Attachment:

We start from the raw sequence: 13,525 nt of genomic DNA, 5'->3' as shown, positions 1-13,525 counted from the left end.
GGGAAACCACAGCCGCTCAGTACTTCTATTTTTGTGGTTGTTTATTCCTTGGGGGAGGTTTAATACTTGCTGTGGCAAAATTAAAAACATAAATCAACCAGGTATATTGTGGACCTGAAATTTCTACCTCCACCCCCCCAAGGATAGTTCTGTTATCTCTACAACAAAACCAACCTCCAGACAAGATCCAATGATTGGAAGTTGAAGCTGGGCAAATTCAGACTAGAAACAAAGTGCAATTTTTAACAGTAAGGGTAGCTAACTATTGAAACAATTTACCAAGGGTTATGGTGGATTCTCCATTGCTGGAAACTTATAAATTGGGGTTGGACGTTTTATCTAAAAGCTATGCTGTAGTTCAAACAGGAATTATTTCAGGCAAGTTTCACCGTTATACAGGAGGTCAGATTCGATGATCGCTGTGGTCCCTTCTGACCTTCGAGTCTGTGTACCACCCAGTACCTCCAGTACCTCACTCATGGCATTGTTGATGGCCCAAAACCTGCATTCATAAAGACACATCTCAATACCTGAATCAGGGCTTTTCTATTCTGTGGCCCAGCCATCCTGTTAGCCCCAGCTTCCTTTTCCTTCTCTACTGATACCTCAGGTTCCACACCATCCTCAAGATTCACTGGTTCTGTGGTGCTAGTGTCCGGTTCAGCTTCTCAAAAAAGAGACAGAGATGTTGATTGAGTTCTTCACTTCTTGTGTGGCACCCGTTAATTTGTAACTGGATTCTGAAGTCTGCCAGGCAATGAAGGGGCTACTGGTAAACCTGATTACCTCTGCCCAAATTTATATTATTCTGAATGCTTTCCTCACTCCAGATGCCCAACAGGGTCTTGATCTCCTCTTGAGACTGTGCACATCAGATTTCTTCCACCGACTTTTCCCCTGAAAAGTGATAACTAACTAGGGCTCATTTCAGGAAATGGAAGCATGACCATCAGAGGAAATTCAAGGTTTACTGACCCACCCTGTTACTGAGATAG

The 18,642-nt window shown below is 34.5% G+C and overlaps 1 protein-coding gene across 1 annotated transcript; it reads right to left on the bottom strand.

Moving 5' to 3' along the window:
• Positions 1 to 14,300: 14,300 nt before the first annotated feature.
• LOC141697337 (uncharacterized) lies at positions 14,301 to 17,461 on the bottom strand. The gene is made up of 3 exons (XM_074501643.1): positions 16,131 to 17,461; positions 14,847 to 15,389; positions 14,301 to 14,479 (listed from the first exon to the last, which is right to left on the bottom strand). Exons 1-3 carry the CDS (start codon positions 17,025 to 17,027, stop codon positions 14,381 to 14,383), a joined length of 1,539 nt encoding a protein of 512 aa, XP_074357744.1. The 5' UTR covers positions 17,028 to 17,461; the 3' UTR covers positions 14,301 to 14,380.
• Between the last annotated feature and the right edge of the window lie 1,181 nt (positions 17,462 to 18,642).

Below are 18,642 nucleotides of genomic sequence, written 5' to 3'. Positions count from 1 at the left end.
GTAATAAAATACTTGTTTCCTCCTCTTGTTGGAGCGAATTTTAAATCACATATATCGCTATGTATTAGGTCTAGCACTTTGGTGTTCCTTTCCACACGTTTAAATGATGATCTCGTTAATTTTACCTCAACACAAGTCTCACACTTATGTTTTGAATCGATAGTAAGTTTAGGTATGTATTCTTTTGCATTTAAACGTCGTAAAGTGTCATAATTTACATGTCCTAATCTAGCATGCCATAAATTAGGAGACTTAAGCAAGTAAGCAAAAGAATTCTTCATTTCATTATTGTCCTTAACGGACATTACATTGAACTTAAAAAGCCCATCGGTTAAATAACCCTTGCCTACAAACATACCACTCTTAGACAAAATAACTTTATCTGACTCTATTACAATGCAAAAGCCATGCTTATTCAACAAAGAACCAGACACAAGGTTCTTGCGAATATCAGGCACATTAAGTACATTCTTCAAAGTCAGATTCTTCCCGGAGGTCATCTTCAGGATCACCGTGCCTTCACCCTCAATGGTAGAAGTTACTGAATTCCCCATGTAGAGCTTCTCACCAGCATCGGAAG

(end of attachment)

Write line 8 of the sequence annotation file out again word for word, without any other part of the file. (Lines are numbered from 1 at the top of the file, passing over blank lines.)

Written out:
Below are 18,642 nucleotides of genomic sequence, written 5' to 3'. Positions count from 1 at the left end.